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Galaxies 2016, 4(4), 34; https://doi.org/10.3390/galaxies4040034

Article
The Connection between the Radio Jet and the γ-ray Emission in the Radio Galaxy 3C 120 and the Blazar CTA 102
1
Max-Planck-Institut für Radioastronomie, Auf dem Hügel 69, 53121 Bonn, Germany
2
Instituto de Astrofísica de Andalucía, CSIC, Glorieta de la Astronomía, s/n, 18008 Granada, Spain
3
Institute for Astrophysical Research, Boston University, Boston, MA 02215, USA
4
Astronomical Institute, St. Petersburg State University, 198504 St. Petersburg, Russia
5
Istituto Nazionale di Astrofisica-IASFBO, 40127 Bologna, Italy
6
Aalto University Metsähovi Radio Observatory, FI-02540 Kylmälä, Finland
7
Department of Physics, Purdue University, 610 Purdue Mall, West Lafayette, IN 47907, USA
8
Steward Observatory, University of Arizona, Tucson, AZ 85721, USA
9
Harvard-Smithsonian Center for Astrophysics, Cambridge, MA 02138, USA
10
Aalto University Department of Radio Science and Engineering, FI-00076 Aalto, Finland
11
Astro Space Center, Lebedev Physical Institute, Russian Academy of Sciences, 117810 Moscow, Russia
12
Crimean Astrophysical Observatory, 98409 Nauchny, Crimea, Russia
13
Pulkovo Observatory, 196140 St. Petersburg, Russia
14
Department of Physics and Institute for Plasma Physics, University of Crete, GR-71003 Heraklion, Greece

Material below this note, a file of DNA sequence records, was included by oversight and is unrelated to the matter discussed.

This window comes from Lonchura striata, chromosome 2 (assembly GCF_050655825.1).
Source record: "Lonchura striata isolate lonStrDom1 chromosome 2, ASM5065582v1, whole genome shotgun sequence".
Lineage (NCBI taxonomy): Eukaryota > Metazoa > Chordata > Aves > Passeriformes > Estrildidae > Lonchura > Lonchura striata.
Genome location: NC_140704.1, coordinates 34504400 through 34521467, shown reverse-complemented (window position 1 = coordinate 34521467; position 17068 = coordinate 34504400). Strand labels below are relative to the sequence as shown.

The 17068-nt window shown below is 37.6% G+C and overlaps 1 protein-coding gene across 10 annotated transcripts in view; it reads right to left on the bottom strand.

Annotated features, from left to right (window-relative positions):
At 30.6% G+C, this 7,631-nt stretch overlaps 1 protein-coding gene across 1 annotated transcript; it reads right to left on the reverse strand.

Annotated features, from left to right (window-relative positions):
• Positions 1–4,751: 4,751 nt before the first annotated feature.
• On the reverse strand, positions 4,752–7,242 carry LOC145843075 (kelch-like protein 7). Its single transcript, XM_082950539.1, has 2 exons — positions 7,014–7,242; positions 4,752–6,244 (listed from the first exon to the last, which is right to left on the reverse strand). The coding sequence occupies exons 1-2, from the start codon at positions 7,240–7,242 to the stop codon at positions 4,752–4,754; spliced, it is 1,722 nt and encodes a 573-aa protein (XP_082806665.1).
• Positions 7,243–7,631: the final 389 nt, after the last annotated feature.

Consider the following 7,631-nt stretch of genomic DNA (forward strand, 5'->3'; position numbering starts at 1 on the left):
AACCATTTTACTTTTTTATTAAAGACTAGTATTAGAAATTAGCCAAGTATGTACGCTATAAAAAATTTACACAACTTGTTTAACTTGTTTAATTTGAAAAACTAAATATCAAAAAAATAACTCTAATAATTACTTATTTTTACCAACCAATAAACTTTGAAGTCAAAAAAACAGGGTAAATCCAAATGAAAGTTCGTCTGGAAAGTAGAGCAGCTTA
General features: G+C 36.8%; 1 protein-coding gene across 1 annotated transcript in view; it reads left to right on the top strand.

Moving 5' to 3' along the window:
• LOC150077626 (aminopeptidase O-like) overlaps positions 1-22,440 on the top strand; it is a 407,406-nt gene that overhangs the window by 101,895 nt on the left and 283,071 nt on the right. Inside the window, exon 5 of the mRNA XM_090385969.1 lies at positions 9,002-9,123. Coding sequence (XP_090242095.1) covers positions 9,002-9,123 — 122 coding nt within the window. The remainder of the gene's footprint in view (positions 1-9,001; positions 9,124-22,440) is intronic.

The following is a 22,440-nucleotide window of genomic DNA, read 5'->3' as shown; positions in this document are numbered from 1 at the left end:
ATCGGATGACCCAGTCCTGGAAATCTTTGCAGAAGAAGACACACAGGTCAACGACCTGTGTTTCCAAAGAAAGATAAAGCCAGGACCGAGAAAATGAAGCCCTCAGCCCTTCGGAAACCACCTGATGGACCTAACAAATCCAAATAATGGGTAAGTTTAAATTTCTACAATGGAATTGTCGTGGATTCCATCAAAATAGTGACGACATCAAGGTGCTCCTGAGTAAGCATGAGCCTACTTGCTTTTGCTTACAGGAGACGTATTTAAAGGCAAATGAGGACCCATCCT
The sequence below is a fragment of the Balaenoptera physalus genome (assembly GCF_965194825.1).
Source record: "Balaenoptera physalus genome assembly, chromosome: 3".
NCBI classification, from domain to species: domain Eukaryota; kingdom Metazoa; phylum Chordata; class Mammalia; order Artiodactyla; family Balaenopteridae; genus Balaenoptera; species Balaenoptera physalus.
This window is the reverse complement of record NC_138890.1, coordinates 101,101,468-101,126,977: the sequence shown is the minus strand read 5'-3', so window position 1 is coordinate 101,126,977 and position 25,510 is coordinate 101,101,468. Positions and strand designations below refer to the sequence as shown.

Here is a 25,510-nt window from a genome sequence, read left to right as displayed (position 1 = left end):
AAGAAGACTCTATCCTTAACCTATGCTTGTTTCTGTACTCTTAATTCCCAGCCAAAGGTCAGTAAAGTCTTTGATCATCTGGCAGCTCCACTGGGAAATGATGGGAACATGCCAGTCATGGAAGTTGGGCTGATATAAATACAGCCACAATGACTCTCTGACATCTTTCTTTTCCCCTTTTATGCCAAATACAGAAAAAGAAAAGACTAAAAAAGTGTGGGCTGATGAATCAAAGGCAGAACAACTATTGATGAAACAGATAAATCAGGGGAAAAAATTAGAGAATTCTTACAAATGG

15
INAF, Osservatorio Astronomico di Roma, 00136 Roma, Italy
16
Department of Physical Sciences, Hiroshima University, Hiroshima Prefecture 739-8511, Japan
17
School of Maths and Physics, University of Tasmania, Australia, Private Bag 37, TAS 7001 Hobart, Australia
18
Instituto de Radio Astronomía Milimétrica, 18012 Granada, Spain
*
Author to whom correspondence should be addressed.
Academic Editor: Emilio Elizalde
Received: 16 July 2016 / Accepted: 15 September 2016 / Published: 27 September 2016

Abstract

:
We present multi-wavelength studies of the radio galaxy 3C 120 and the blazar CTA 102 during unprecedented γ-ray flares for both sources. In both studies the analysis of γ-ray data has been compared with a series of 43 GHz VLBA images from the VLBA-BU-BLAZAR program, providing the necessary spatial resolution to probe the parsec scale jet evolution during the high energy events. To extend the radio dataset for 3C 120 we also used 15 GHz VLBA data from the MOJAVE sample. These two objects which represent very different classes of AGN, have similar properties during the γ-ray events. The γ-ray flares are associated with the passage of a new superluminal component through the mm VLBI core, but not all ejections of new components lead to γ-ray events. In both sources γ-ray events occurred only when the new components are moving in a direction closer to our line of sight. We locate the γ-ray dissipation zone a short distance from the radio core but outside of the broad line region, suggesting synchrotron self-Compton scattering as the probable mechanism for the γ-ray production.